Cuzco recently celebrated the nomination of the Qhapaq Ñan, the Royal Inca Highway, for the status of a UNESCO World Heritage Site. The ceremonies took place on the esplanade by the Qoricancha, Cuzco’s ancient Temple of the Sun. Peru’s Minister of Culture was in charge of the ceremony and was accompanied by his peers from Argentina, Bolivia, Chile, Colombia, and Ecuador all of whose countries hold portions of this amazing pre-Columbian road system.
Among all the activities, perhaps the most appreciated by the people of Cuzco and visitors was the presentation in Cuzco’s Main Square, its Plaza de Armas. Delegations from the original peoples who formed Tawantinsuyo—the Inca Empire—performed traditional music and dance to celebrate the campaign for World Heritage status and model the unity of a state before the Europeans broke it apart.
Induced by this conjoined initiative of different countries who come together to value our ancestors’ work, we also reflect on our history. We find the foundations of the South American peoples. They were joined together and in constant communication because of this extensive network of roads, much of which is surprisingly still extant.
Without doubt it was the key to the administrative success of Tawantinsuyo. The Qhapaq Ñan, Royal Inca Highway, was even admired by the Spanish invaders Stupefied by the amazing structures designed for their environments, the Spanish traveled this highway to Cuzco. Various chronicles narrate the magnificence of the highway that connected them with inns (tambos). There they could rest, take provisions, and even find arms if necessary. The roads were traveled by thousands of persons. In every inn there was always a caretaker, as well as a messenger waiting for an oncoming one in order to receive his message and carry it onward.
None of this amazing system of communication would have been possible without the network of roads that were in perfect condition. From then until today the roads fell out of constant repair. In the last few years, governments have begun to repair the roads for their value to tourism.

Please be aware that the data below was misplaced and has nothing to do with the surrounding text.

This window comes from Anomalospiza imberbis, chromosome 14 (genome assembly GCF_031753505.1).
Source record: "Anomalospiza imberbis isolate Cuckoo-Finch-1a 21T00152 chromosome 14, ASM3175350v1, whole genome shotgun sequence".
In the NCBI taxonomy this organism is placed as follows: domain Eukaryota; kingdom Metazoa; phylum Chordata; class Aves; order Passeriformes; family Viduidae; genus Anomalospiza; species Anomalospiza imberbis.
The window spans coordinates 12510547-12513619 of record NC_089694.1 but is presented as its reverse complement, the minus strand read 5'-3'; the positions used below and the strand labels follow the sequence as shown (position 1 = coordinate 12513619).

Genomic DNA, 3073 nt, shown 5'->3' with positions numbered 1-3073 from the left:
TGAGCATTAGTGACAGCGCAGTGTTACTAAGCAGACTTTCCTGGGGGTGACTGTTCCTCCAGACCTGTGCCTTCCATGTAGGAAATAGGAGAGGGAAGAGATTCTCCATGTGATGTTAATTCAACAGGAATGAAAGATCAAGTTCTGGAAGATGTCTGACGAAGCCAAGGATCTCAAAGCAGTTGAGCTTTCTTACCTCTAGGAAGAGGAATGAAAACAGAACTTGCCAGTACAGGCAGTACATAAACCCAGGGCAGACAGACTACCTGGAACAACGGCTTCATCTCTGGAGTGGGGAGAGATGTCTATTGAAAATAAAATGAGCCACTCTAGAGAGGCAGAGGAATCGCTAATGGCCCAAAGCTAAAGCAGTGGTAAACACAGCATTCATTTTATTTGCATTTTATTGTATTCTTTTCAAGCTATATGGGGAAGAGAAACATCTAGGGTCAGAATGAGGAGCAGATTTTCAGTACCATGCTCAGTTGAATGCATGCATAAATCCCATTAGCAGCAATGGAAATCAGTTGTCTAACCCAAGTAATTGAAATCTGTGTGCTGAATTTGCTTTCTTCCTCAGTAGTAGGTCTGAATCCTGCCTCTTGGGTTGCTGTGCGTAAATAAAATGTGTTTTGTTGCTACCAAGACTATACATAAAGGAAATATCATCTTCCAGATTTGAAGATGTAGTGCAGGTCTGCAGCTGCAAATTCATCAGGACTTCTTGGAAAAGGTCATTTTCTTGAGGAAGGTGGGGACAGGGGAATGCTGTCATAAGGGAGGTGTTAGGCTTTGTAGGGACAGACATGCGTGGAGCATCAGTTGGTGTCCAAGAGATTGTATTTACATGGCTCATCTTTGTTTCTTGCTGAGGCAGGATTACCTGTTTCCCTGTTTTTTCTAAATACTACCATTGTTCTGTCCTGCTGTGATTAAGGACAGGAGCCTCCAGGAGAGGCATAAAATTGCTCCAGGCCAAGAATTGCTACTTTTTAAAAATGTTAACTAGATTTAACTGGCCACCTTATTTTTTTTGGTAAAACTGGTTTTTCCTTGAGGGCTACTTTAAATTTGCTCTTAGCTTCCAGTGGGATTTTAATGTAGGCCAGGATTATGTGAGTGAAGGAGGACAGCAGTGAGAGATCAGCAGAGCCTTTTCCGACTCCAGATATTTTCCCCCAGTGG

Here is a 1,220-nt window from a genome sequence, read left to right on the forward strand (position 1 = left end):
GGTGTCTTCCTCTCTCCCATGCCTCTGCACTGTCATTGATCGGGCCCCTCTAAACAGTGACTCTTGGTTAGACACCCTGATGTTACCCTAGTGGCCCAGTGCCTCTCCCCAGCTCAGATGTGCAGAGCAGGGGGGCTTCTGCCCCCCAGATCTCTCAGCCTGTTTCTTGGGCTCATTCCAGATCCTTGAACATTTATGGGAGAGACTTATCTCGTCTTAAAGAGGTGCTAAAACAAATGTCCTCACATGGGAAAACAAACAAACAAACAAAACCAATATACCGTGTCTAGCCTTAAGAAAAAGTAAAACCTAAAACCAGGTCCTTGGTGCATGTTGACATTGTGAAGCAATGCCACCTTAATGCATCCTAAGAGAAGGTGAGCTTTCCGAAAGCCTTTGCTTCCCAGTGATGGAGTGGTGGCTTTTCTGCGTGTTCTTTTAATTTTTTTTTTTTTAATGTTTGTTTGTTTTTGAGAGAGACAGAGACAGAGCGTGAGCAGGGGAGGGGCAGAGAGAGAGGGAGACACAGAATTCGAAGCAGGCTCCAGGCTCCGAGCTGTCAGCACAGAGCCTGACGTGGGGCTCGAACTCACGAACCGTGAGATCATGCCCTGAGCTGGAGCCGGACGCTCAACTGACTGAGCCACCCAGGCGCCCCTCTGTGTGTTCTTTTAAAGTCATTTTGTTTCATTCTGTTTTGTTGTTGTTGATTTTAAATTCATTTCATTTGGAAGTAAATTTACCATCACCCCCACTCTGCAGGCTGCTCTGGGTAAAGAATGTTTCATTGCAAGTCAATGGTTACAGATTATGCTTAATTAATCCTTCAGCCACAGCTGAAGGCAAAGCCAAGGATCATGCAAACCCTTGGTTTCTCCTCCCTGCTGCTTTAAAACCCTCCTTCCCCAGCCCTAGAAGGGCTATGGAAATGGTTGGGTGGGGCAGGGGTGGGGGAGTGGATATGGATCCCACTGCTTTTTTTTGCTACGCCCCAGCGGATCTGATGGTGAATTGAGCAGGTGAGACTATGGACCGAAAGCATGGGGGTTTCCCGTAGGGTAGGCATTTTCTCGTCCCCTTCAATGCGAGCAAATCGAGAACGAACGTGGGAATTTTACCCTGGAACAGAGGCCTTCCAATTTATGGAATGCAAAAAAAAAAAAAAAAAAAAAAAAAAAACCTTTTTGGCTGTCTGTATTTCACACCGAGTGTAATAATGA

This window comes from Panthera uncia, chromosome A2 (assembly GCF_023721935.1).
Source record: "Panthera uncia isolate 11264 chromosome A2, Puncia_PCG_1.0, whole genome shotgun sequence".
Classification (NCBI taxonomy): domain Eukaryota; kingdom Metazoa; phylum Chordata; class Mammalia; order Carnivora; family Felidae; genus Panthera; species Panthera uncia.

Today we also find thousands or stories that come with this route. Many of them are like legends and pass from generation to generation. They are told and spread in social events, birthdays, the taking on of cargo responsibilities for feasts, or in simple afternoons of casual conversation in chicherias or guariques, popular gathering points. Many of these are located close to where the road passes, as if they were modern tambos ready to provide chicha for travelers along the highway.
It is difficult to distinguish among so many stories which are really true. Nevertheless, there will be one, at least, that will leave you with lots to think about. Older people tell stories with such passion, perhaps remembering their best years. They tell how Cuzco was in the old days when it wasn’t so populated. They talk about these roads that connected people in the different neighborhoods as well as the different earth shrines we call waqas.
It was a wide road that was carefully paved with white stones all up and down its length. Under the light of the moon or the sun it was as if the roads were illuminated so people could clearly find the path.
Today you can easily walk from San Blas along the old highway that led to Antisuyo, one of the Empire’s four quarters, towards the Temple of the Moon.
The old people also tell how in their day many of the huacas, the sacred places, did not have the importance they have today, with the growth of tourism. As a result, many shrines were abandoned as were large stretches of the highway. Some were even torn apart as people lifted stones for the foundations of their homes.
People say that it was not unusual to see parts of the road glow as if on fire. In those places many people would look for hidden or ancient treasure. As a result people will speak of the caretaker of some hacienda or other who found fortune in this way and immediately left his work. He would instead buy luxurious and ostentatious properties in the city. But oftentimes the curse of the gold would damage him and his family. If it did not kill you, it would bring family tragedy and other negative effects.
There are many similar stories and much more told even today along the edges of the Qhapaq Ñan.